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INTRODUCTION.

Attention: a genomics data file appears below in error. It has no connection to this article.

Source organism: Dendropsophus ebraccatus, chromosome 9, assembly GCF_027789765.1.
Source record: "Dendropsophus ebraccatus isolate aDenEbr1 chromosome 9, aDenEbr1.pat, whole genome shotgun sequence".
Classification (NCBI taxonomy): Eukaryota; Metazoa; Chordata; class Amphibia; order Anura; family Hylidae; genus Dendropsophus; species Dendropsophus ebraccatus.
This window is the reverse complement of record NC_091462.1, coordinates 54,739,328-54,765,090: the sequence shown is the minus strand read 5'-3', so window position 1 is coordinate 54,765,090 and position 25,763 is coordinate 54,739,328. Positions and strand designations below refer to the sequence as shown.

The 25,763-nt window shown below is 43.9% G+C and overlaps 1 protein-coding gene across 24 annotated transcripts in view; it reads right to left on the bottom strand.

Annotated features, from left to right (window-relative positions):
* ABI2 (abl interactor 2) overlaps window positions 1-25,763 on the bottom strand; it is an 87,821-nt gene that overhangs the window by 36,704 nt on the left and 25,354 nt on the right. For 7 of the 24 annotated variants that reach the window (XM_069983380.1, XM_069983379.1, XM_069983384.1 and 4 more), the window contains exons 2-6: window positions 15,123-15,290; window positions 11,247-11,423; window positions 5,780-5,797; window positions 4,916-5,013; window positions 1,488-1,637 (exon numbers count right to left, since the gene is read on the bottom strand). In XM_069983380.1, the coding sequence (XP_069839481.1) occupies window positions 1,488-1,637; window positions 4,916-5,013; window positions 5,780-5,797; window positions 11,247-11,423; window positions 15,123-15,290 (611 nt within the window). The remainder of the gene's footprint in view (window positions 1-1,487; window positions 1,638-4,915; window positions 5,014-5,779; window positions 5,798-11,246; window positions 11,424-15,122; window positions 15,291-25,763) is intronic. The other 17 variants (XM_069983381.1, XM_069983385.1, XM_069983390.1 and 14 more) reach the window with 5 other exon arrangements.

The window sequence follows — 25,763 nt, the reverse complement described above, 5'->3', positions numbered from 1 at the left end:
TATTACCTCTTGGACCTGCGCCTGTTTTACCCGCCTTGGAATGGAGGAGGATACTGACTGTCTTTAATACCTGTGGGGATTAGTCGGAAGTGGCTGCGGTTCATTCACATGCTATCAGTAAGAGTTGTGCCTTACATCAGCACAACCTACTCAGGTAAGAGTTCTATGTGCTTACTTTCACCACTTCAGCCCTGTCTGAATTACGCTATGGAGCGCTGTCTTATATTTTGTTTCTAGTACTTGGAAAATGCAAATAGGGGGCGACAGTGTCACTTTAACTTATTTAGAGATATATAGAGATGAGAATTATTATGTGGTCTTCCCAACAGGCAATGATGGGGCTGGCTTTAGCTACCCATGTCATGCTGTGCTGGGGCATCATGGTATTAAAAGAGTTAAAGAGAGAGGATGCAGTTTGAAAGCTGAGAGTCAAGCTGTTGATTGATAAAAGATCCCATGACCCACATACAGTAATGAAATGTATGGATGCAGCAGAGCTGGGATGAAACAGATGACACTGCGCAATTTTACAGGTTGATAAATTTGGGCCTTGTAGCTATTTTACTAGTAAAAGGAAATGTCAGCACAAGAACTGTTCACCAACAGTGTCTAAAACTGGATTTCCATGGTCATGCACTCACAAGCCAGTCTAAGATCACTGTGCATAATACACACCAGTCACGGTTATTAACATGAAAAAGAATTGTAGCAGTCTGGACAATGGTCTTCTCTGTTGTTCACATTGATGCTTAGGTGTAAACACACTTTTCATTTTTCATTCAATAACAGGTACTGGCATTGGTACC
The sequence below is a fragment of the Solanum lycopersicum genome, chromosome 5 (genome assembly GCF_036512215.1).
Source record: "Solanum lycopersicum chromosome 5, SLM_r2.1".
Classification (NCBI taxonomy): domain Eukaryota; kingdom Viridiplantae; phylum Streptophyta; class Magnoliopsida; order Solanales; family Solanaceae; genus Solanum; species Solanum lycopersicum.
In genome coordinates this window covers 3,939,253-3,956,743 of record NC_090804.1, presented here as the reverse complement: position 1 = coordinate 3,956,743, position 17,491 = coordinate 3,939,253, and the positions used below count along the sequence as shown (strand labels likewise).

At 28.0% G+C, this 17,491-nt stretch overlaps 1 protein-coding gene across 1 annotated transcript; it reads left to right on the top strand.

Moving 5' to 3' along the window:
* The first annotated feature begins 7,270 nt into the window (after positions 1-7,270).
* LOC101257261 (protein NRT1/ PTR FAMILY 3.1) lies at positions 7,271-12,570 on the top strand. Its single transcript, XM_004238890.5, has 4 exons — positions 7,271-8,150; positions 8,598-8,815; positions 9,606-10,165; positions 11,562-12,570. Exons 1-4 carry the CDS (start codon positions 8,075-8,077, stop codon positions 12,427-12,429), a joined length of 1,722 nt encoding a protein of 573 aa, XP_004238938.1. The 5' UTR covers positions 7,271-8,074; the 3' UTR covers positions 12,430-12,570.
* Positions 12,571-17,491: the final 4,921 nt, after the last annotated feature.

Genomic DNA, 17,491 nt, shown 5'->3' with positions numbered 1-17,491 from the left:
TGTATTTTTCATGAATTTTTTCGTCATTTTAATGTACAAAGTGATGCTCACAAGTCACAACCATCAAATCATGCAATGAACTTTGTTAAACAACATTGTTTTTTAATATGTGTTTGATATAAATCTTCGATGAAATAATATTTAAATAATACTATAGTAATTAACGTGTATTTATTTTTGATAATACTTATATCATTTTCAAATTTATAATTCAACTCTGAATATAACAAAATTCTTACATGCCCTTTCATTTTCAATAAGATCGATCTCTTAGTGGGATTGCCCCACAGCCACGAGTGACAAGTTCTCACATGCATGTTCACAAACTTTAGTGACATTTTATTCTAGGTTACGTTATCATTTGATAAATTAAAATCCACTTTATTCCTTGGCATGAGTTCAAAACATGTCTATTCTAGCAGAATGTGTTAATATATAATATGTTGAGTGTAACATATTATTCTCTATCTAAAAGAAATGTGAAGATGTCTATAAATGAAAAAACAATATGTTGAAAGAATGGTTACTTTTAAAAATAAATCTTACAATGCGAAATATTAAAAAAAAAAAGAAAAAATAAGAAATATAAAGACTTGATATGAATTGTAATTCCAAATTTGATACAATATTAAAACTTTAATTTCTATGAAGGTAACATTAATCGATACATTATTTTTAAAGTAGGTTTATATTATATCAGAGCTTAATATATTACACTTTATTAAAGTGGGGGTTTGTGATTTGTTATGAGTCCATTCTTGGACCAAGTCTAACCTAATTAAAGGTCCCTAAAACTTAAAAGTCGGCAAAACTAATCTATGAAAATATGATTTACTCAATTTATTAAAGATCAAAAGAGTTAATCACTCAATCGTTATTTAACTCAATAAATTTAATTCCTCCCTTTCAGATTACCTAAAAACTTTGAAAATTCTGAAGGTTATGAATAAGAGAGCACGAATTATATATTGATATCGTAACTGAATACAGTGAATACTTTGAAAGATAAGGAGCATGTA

In this play we have two brothers, Demipho and Chremes. Chremes had married a lady of property, named Nausistrata, whose estates lay in the island of Lemnos, and by whom he had a son called Phaedria. Once a year Chremes used to go to Lemnos to collect his rents, and used to stay there on each occasion rather longer than was necessary, while the rents which he brought home to his wife were less than in former times when the prices of farm produce was not so high as at this time (compare v. 8. 23, 24, and v. 3. 4--8), which appeared unaccountable to his wife, who did not however suspect him of any thing beyond carelessness and indolence in the management of her business. But it had happened that about fifteen years before the events of this play he had fallen in love with a Lemnian woman, by whom he had a daughter called Phanium. So for fifteen years he had two wives and two establishments, with perfect secrecy, for at Lemnos he went by the name of Stilpho; while he put off his wife's complaints about the short rents by excuses of bad times, ill health, and so on. His brother Demipho had a son named Antipho, and they had agreed that Chremes should now go to Lemnos, and bring over his wife and daughter, and that the cousins should be married at once, Phanium passing for the daughter of a friend. With this object Chremes now makes his yearly visit to Lemnos; and Demipho at the same time goes to Cilicia, where he expects to find a large fortune; while their two sons, Antipho and Phaedria, are left under the charge of Geta, an old family servant of Demipho's, who acted as their paedagogue. At first Geta endeavoured to discharge his duty to his master faithfully; but finding that this conduct got him nothing but abuse, he altered his line, and gave his two pupils every indulgence they demanded. This soon produced the results which might have been anticipated. Phaedria fell madly in love with a music girl, whom he diligently escorted every day to and from the school where she used to go for her finishing lessons; but his case was desperate, for he had not a farthing, and she could not be got from Dorio, the 'leno,' without hard cash. Nor was it long before Antipho got into a similar scrape, which had a very different end, but one quite as embarrassing to him. For when Chremes reached Lemnos he found that his birds had flown. Phanium and her mother, tired of waiting for him, now that Phanium was grown up, had started for Athens in search of him, with their nurse Sophrona. They inquire every where for Stilpho, but no such person is to be heard of, and they are reduced to great distress, in consequence of which the mother dies soon after their arrival. By a singular chance Antipho happens at this moment to see Phanium, as she is lamenting the death of her mother, and falls desperately in love with her at first sight. He goes to Sophrona, who will not consent to allow any acquaintance but on condition of marriage; and Antipho will sacrifice himself to a girl without a penny rather than lose her altogether. But how is the marriage to be brought about without exposing Antipho to his father's most severe censure? It is managed in the following way. Phormio, a parasite, who seems to have been under considerable obligations to these young men in the way of good living (see ii. 2. 22), gives him this advice. There is an Athenian law, that orphans should be taken in marriage or portioned out by their nearest relation. He will pretend to be Phanium's guardian, and will bring an action against Antipho, as her nearest relation, and as Antipho has no money he will of course be obliged to marry her. So Demipho will not be able to say a word. The plan succeeds to admiration. Phormio gains his suit, and Antipho immediately marries Phanium. He is devoted to his wife, but lives in continual dread of his father's return; and is quite as wretched in consequence of his success as Phaedria is because his case is hopeless.